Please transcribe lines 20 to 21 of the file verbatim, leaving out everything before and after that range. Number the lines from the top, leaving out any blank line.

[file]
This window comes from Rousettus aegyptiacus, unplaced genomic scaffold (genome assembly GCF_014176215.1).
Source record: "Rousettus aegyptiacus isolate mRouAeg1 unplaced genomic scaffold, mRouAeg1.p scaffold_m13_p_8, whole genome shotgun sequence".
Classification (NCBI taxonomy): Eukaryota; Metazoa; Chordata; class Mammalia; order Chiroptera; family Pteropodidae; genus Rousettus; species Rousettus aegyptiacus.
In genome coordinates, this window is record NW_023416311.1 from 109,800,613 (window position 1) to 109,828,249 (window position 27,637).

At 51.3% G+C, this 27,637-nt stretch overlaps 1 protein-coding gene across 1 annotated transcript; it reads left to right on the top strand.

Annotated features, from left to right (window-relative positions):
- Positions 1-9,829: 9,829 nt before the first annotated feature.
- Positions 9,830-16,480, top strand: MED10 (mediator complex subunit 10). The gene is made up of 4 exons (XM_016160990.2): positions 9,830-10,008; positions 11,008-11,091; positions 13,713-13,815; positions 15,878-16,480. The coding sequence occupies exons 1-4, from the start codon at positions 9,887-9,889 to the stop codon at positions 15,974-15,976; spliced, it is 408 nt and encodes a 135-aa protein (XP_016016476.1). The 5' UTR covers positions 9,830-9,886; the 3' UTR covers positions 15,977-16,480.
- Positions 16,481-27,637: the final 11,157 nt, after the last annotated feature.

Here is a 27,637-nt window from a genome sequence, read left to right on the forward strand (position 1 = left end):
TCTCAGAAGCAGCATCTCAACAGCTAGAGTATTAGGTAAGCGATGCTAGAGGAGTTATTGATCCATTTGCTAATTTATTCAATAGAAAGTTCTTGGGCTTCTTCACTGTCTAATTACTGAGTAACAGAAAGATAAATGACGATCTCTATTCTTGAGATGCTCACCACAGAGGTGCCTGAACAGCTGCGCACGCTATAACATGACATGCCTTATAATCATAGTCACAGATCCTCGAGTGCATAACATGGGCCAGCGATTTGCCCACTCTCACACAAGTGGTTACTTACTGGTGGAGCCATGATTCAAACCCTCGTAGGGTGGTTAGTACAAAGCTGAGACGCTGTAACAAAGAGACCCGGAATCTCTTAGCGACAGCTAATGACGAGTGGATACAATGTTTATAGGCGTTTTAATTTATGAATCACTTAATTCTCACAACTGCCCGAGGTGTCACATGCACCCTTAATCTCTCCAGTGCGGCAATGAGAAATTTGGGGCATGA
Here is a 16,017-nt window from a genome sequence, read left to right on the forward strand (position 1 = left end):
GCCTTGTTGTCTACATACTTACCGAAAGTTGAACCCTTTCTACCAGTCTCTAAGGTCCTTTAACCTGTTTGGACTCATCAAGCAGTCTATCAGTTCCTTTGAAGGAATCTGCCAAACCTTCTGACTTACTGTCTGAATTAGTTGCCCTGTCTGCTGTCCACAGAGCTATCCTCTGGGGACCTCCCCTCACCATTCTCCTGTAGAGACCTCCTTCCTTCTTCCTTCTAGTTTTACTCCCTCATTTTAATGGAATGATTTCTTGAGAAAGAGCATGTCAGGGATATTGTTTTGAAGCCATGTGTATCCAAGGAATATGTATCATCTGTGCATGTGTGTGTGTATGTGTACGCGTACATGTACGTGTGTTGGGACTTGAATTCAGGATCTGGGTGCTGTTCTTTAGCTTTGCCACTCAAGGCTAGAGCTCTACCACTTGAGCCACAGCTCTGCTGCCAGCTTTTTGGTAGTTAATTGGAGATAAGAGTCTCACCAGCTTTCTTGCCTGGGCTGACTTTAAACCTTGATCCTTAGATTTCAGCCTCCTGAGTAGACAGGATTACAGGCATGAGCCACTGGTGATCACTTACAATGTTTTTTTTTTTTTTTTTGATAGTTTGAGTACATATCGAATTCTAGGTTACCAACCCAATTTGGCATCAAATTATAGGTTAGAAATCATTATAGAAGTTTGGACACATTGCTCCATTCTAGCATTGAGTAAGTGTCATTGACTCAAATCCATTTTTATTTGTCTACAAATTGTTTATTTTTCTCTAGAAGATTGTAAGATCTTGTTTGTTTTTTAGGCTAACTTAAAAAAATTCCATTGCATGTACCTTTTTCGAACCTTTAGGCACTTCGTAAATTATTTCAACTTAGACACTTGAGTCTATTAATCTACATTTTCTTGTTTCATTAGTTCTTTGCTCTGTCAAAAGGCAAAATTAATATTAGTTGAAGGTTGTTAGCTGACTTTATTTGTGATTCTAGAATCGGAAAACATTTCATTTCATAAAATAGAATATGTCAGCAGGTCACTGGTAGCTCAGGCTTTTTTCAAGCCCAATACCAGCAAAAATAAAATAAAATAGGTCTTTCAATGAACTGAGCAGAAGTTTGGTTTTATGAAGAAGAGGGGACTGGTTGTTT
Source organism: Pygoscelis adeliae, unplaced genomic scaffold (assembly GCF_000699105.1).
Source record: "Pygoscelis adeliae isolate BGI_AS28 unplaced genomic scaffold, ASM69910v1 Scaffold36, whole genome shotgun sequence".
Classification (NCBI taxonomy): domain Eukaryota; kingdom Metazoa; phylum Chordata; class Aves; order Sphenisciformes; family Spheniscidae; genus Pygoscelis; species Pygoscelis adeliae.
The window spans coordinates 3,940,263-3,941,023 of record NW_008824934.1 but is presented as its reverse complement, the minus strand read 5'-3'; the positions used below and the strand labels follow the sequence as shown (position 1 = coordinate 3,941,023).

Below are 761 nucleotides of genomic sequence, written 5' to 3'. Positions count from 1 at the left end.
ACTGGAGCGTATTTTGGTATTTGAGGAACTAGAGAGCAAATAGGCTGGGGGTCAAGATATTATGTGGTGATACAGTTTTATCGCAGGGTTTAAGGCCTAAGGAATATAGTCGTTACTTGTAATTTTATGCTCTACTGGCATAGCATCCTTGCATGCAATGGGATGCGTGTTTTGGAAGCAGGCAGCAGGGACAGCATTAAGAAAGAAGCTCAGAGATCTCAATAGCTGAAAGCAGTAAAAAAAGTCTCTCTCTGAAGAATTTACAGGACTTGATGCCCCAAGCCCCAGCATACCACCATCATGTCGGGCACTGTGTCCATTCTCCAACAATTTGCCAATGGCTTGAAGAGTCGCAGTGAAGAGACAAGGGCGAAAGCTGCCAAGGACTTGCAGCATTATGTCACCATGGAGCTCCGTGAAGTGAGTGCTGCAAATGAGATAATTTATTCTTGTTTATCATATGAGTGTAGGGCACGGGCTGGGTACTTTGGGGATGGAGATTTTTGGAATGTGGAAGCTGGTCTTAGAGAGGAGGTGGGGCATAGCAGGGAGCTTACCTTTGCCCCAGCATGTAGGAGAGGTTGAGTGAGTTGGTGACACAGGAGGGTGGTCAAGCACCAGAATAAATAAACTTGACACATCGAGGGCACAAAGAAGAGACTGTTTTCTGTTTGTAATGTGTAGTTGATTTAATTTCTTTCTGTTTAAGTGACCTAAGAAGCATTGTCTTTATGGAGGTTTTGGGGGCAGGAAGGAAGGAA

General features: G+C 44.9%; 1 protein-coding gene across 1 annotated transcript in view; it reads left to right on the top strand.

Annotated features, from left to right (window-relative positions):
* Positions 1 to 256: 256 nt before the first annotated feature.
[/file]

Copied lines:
General features: G+C 44.9%; 1 protein-coding gene across 1 annotated transcript in view; it reads left to right on the top strand.

Annotated features, from left to right (window-relative positions):